Tag Archives: McKenzie Friends Consultation

McKenzie Friends Consultation – the Response of the CPR site

In February 2016 the Lord Chief Justice issued a consultation paper about the court’s approach to McKenzie Friends. Responses are required by May 29th. This post sets out the response from the CPR site and is written by Sarah Phillimore.

The Consultation sets out an explanation of what is a McKenzie Friend (MKF) and what previous guidance there has been from the courts about how to deal with them.  A MKF is someone who assists a litigant in person [LiP] in respect of legal proceedings. They are generally not qualified lawyers and got their name from the case of McKenzie v McKenzie [1970] 3 WLR 472. They are usually allowed to help LiPs but it is at the court’s discretion and the LiP will have to seek the court’s permission if involved in cases concerning children, which are not usually held in open court.

The strict definition of a MKF applies only to to someone providing a LiP with ‘reasonable assistance’ (moral support, taking notes etc) but it is also often used to describe individuals who are granted rights of audience on a case by case basis. Thus the terminology is potentially unclear.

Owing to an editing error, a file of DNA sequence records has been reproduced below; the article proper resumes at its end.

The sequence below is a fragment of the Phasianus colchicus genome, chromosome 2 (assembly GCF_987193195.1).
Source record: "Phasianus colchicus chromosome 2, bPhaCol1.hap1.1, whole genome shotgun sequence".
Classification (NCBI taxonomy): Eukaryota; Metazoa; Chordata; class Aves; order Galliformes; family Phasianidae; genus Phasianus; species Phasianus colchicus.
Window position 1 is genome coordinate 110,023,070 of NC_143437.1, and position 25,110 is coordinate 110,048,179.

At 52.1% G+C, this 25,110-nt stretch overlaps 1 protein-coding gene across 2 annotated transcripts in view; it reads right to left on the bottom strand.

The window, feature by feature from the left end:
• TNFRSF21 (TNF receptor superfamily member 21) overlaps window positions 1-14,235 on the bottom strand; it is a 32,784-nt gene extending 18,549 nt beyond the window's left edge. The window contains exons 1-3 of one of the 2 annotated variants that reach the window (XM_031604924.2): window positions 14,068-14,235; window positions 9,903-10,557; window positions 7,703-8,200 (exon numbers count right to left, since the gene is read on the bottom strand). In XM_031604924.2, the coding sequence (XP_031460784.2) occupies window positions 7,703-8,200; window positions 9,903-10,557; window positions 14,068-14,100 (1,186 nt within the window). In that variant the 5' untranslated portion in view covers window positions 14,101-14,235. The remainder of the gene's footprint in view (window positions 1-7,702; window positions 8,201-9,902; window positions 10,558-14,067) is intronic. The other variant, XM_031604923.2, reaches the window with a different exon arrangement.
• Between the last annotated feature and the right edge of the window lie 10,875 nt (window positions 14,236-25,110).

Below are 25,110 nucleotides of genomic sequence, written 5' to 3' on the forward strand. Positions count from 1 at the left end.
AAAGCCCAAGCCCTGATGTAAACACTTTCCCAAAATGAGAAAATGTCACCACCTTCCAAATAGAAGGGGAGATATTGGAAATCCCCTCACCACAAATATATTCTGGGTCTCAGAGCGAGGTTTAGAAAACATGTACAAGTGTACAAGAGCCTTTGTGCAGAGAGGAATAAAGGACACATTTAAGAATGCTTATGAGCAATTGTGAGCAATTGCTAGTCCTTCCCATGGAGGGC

Guidance was issued in 2004, 2008 and in 2010 about MKFs. There has since been a rise in  both the numbers of LiPs, in response to cuts to legal aid funding, and an increase in the number of MKF who were offering services for a fee – commonly known as ‘Professional McKenzie Friends’. Therefore there is a need for current guidance to be re-visited.

For further information about MKF and what other options are available to LiPs see this post ‘ What if I don’t have a Lawyer?

The Consultation is limited to three issues:

  • Codifying in the Civil and Family Procedure Rules the practice and procedure relating to MKF;
  • Issuing further guidance to maximise the positive benefits and minimise the negative effects MKF bring to the administration of justice;
  • Replacing the term ‘MKF’.

Question 1: Do you agree that the term ‘McKenzie Friend’ should be replaced by a term that is more readily understandable and properly reflects the role in question?

I accept that terms should be used that are clear and precise and the current terminology is not fit for that purpose.

Question 2: Do you agree that the term ‘court supporter’ should replace MKF. If not, what other term would you suggest?